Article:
There appears to be a new favorite claim among plaintiffs’ attorneys these days. Three class action lawsuits were filed against employers in the past month in various federal district courts based on allegations of failure to comply with the Fair Credit Reporting Act’s disclosure requirements. The allegation in each case is that the employer failed to provide pre-adverse-action notices to consumers before taking adverse employment actions against them.
The FCRA requires employees to make several disclosures whenever a background check is conducted for employment purposes. The timing of the disclosures is also critical for compliance.
- A disclosure that a background check will be conducted must be given to the applicant or employee prior to the check being conducted. This disclosure must be in writing and in a document that consists solely of the disclosure. It should not be part of a printed employment application form, and it should not include a release of liability. The fundamental message of the disclosure is that “we will conduct a background check on you.” Any other information should be removed from the disclosure.
- An authorization must be obtained from the applicant or employee before the background check is conducted. The fundamental message of the authorization is that “I authorize you to get a background check about me.” While the FCRA allows the disclosure and authorization to be in the same document, separating the disclosure into a different document will make defending an FCRA case much easier.
- If the background report shows any information that may disqualify the subject of the report from employment, the employer must provide the subject with a “pre-adverse-action notice.” This is true even if the adverse information is considered an automatic bar to employment. This notice must contain a copy of the report, and a written description of the consumers’ rights under the FCRA. Generally, the notice provides consumers with contact information for the consumer reporting agency, and notice of the consumer’s right to dispute the accuracy of the report.
- Employers may not take any adverse employment action based on the report until the subject has a reasonable opportunity to review and dispute the accuracy and completeness of the report. The Federal Trade Commission has previously said that five business days is a reasonable period of time for the subject to dispute a report. That’s why no adverse employment action should be taken for at least five business days after a pre-adverse-action notice is mailed. It is important for employers to accept as policy that applicants are still under consideration for employment during this five-day waiting period. If an applicant successfully disputes an erroneous report, the employer must continue through the hiring process as normal. Many recent cases feature lower-level managers thinking that the mere fact that potentially adverse information triggered the pre-adverse-action notice meant that the employer had decided not to hire an applicant.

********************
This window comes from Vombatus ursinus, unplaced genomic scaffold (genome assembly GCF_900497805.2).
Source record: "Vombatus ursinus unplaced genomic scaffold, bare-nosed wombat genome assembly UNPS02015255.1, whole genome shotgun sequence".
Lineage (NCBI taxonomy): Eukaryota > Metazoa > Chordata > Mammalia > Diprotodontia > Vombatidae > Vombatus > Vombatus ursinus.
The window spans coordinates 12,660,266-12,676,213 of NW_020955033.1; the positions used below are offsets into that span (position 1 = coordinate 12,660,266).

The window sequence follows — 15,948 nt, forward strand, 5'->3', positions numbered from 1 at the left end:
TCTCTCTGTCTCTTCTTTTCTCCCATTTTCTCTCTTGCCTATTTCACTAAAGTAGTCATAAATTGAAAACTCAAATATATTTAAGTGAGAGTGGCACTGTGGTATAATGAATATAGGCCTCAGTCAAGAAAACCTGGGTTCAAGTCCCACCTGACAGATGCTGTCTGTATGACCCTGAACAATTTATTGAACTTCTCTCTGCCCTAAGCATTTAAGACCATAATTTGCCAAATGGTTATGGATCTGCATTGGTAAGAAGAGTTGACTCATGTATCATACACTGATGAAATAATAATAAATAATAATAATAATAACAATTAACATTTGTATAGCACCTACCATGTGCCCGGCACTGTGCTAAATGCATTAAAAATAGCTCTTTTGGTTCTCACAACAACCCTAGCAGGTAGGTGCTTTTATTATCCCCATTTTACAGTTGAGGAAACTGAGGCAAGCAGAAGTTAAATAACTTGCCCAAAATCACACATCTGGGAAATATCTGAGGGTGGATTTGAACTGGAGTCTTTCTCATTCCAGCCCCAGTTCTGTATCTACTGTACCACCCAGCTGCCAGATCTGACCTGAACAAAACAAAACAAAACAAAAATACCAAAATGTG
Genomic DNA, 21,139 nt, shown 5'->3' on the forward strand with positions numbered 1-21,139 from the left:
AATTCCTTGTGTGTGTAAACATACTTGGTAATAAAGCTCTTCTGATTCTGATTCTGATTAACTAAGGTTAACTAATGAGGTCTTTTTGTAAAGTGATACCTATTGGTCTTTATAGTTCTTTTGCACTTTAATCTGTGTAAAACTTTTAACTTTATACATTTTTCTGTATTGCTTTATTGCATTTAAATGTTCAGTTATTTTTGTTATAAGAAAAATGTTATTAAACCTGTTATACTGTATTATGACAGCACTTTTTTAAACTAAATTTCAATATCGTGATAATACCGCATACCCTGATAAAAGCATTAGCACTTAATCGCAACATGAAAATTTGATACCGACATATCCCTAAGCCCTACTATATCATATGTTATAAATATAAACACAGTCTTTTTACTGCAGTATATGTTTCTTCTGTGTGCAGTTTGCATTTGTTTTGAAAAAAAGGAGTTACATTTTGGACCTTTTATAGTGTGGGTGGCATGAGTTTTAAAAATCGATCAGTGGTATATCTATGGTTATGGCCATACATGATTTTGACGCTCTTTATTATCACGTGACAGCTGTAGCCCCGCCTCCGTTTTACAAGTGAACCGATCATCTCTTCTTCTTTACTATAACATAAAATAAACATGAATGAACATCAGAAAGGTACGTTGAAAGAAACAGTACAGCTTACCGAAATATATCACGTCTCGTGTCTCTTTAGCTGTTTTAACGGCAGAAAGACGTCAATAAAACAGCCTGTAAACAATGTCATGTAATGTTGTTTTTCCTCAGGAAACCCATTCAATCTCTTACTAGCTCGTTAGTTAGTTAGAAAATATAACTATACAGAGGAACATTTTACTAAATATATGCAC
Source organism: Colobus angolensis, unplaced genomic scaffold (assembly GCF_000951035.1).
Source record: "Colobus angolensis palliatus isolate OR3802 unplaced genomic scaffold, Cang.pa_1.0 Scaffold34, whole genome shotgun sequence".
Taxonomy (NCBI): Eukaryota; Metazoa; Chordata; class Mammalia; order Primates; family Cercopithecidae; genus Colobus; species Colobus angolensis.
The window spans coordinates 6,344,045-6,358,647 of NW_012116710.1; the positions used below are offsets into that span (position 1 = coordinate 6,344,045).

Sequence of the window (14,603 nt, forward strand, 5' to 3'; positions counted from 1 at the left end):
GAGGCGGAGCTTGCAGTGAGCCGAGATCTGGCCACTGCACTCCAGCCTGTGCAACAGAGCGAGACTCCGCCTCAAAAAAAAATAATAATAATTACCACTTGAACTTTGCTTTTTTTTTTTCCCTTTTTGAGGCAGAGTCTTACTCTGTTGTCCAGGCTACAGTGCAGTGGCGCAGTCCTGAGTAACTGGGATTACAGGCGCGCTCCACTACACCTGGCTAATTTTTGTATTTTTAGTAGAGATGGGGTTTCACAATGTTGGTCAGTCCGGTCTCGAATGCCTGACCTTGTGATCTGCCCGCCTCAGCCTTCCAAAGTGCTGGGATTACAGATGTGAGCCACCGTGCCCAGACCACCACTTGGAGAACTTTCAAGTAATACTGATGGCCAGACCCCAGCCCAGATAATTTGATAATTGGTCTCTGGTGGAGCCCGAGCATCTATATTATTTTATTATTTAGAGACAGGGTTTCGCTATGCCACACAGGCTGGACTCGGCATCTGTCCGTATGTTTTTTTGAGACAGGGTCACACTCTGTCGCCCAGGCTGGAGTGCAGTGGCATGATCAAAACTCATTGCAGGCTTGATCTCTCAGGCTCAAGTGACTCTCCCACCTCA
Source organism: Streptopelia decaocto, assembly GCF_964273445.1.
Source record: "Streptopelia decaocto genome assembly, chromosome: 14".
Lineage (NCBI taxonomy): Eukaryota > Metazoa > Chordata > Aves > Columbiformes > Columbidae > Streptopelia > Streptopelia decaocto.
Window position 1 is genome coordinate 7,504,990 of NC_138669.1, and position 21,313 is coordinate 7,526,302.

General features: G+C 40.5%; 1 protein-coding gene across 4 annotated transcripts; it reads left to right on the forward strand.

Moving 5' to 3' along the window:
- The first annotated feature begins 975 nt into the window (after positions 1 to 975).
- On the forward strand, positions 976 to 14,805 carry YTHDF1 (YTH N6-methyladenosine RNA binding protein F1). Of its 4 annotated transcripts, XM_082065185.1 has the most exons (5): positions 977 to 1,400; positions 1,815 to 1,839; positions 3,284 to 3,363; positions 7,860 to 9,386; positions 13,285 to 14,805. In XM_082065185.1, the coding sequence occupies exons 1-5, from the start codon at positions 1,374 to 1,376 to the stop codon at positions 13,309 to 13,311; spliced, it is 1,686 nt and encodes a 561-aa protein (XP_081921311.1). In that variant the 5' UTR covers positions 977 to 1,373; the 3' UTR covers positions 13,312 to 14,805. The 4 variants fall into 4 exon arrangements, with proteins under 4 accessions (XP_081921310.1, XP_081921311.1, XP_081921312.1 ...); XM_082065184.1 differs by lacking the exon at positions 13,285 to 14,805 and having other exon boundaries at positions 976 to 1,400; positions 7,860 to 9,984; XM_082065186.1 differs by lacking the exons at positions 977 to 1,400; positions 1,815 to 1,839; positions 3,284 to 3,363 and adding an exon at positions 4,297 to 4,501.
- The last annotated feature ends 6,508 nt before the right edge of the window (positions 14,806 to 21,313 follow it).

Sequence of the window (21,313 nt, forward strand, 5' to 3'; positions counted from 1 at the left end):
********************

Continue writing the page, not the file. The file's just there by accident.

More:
- If the subject does not dispute the report and the employer decides to take an adverse employment action against the subject after the five-business-day waiting period, the employer must provide an “adverse-action notice” that informs the subject of the adverse action. This notice includes the contact information for the consumer reporting agency that prepared the report, and informs the subject about certain rights under the FCRA.
The potential damages resulting from these class action lawsuits are substantial. Statutory damages of not less $100 and not more than $1,000 for each and every violation may be assessed. Additionally, employers may have to pay punitive damages, attorney fees, witness expenses, court costs, and pre-judgment and post-judgment interest.
Due to the current climate for class action lawsuits involving alleged technical FCRA violations, employers should immediately review their disclosure forms, authorizations, and policies to ensure compliance.